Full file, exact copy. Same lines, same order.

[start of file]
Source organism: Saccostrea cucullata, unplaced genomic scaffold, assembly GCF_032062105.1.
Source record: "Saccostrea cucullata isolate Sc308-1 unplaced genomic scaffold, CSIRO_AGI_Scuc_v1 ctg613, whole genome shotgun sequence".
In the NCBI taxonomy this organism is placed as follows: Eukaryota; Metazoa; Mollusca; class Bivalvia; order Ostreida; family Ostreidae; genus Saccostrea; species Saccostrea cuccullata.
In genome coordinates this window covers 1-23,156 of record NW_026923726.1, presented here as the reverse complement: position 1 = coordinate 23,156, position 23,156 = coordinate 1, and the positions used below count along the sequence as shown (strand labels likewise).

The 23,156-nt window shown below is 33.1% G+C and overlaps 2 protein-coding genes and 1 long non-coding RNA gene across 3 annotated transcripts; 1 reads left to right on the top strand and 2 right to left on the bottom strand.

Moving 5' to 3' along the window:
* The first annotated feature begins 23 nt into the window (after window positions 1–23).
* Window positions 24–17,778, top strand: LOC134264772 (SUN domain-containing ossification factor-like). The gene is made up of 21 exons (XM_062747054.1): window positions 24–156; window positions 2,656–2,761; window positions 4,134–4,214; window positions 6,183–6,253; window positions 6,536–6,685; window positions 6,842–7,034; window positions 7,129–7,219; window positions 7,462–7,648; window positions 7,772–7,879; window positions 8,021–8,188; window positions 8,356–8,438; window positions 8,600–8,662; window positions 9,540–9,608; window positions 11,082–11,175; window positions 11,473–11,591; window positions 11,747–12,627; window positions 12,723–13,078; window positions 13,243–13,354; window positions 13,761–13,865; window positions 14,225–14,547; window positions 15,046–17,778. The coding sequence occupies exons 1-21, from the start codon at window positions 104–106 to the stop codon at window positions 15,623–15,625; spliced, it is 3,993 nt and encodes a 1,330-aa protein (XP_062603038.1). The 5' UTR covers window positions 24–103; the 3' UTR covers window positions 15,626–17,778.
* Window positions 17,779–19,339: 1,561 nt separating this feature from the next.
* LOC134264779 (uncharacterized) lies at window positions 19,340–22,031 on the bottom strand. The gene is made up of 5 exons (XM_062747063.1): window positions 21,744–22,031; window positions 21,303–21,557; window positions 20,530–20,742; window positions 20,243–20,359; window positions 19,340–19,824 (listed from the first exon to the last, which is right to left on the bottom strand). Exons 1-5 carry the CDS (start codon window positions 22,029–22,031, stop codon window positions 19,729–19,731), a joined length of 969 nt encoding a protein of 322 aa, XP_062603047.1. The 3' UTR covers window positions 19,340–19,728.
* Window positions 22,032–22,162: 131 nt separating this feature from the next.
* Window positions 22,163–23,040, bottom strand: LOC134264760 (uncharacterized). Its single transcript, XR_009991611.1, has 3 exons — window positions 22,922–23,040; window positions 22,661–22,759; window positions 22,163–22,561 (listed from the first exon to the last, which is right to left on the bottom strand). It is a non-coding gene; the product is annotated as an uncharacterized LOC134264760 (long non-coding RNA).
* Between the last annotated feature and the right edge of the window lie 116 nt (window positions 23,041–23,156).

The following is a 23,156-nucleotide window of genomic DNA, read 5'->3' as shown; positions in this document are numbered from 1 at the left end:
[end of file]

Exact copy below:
Source organism: Saccostrea cucullata, unplaced genomic scaffold, assembly GCF_032062105.1.
Source record: "Saccostrea cucullata isolate Sc308-1 unplaced genomic scaffold, CSIRO_AGI_Scuc_v1 ctg613, whole genome shotgun sequence".
In the NCBI taxonomy this organism is placed as follows: Eukaryota; Metazoa; Mollusca; class Bivalvia; order Ostreida; family Ostreidae; genus Saccostrea; species Saccostrea cuccullata.
In genome coordinates this window covers 1-23,156 of record NW_026923726.1, presented here as the reverse complement: position 1 = coordinate 23,156, position 23,156 = coordinate 1, and the positions used below count along the sequence as shown (strand labels likewise).

The 23,156-nt window shown below is 33.1% G+C and overlaps 2 protein-coding genes and 1 long non-coding RNA gene across 3 annotated transcripts; 1 reads left to right on the top strand and 2 right to left on the bottom strand.

Moving 5' to 3' along the window:
* The first annotated feature begins 23 nt into the window (after window positions 1–23).
* Window positions 24–17,778, top strand: LOC134264772 (SUN domain-containing ossification factor-like). The gene is made up of 21 exons (XM_062747054.1): window positions 24–156; window positions 2,656–2,761; window positions 4,134–4,214; window positions 6,183–6,253; window positions 6,536–6,685; window positions 6,842–7,034; window positions 7,129–7,219; window positions 7,462–7,648; window positions 7,772–7,879; window positions 8,021–8,188; window positions 8,356–8,438; window positions 8,600–8,662; window positions 9,540–9,608; window positions 11,082–11,175; window positions 11,473–11,591; window positions 11,747–12,627; window positions 12,723–13,078; window positions 13,243–13,354; window positions 13,761–13,865; window positions 14,225–14,547; window positions 15,046–17,778. The coding sequence occupies exons 1-21, from the start codon at window positions 104–106 to the stop codon at window positions 15,623–15,625; spliced, it is 3,993 nt and encodes a 1,330-aa protein (XP_062603038.1). The 5' UTR covers window positions 24–103; the 3' UTR covers window positions 15,626–17,778.
* Window positions 17,779–19,339: 1,561 nt separating this feature from the next.
* LOC134264779 (uncharacterized) lies at window positions 19,340–22,031 on the bottom strand. The gene is made up of 5 exons (XM_062747063.1): window positions 21,744–22,031; window positions 21,303–21,557; window positions 20,530–20,742; window positions 20,243–20,359; window positions 19,340–19,824 (listed from the first exon to the last, which is right to left on the bottom strand). Exons 1-5 carry the CDS (start codon window positions 22,029–22,031, stop codon window positions 19,729–19,731), a joined length of 969 nt encoding a protein of 322 aa, XP_062603047.1. The 3' UTR covers window positions 19,340–19,728.
* Window positions 22,032–22,162: 131 nt separating this feature from the next.
* Window positions 22,163–23,040, bottom strand: LOC134264760 (uncharacterized). Its single transcript, XR_009991611.1, has 3 exons — window positions 22,922–23,040; window positions 22,661–22,759; window positions 22,163–22,561 (listed from the first exon to the last, which is right to left on the bottom strand). It is a non-coding gene; the product is annotated as an uncharacterized LOC134264760 (long non-coding RNA).
* Between the last annotated feature and the right edge of the window lie 116 nt (window positions 23,041–23,156).

The following is a 23,156-nucleotide window of genomic DNA, read 5'->3' as shown; positions in this document are numbered from 1 at the left end: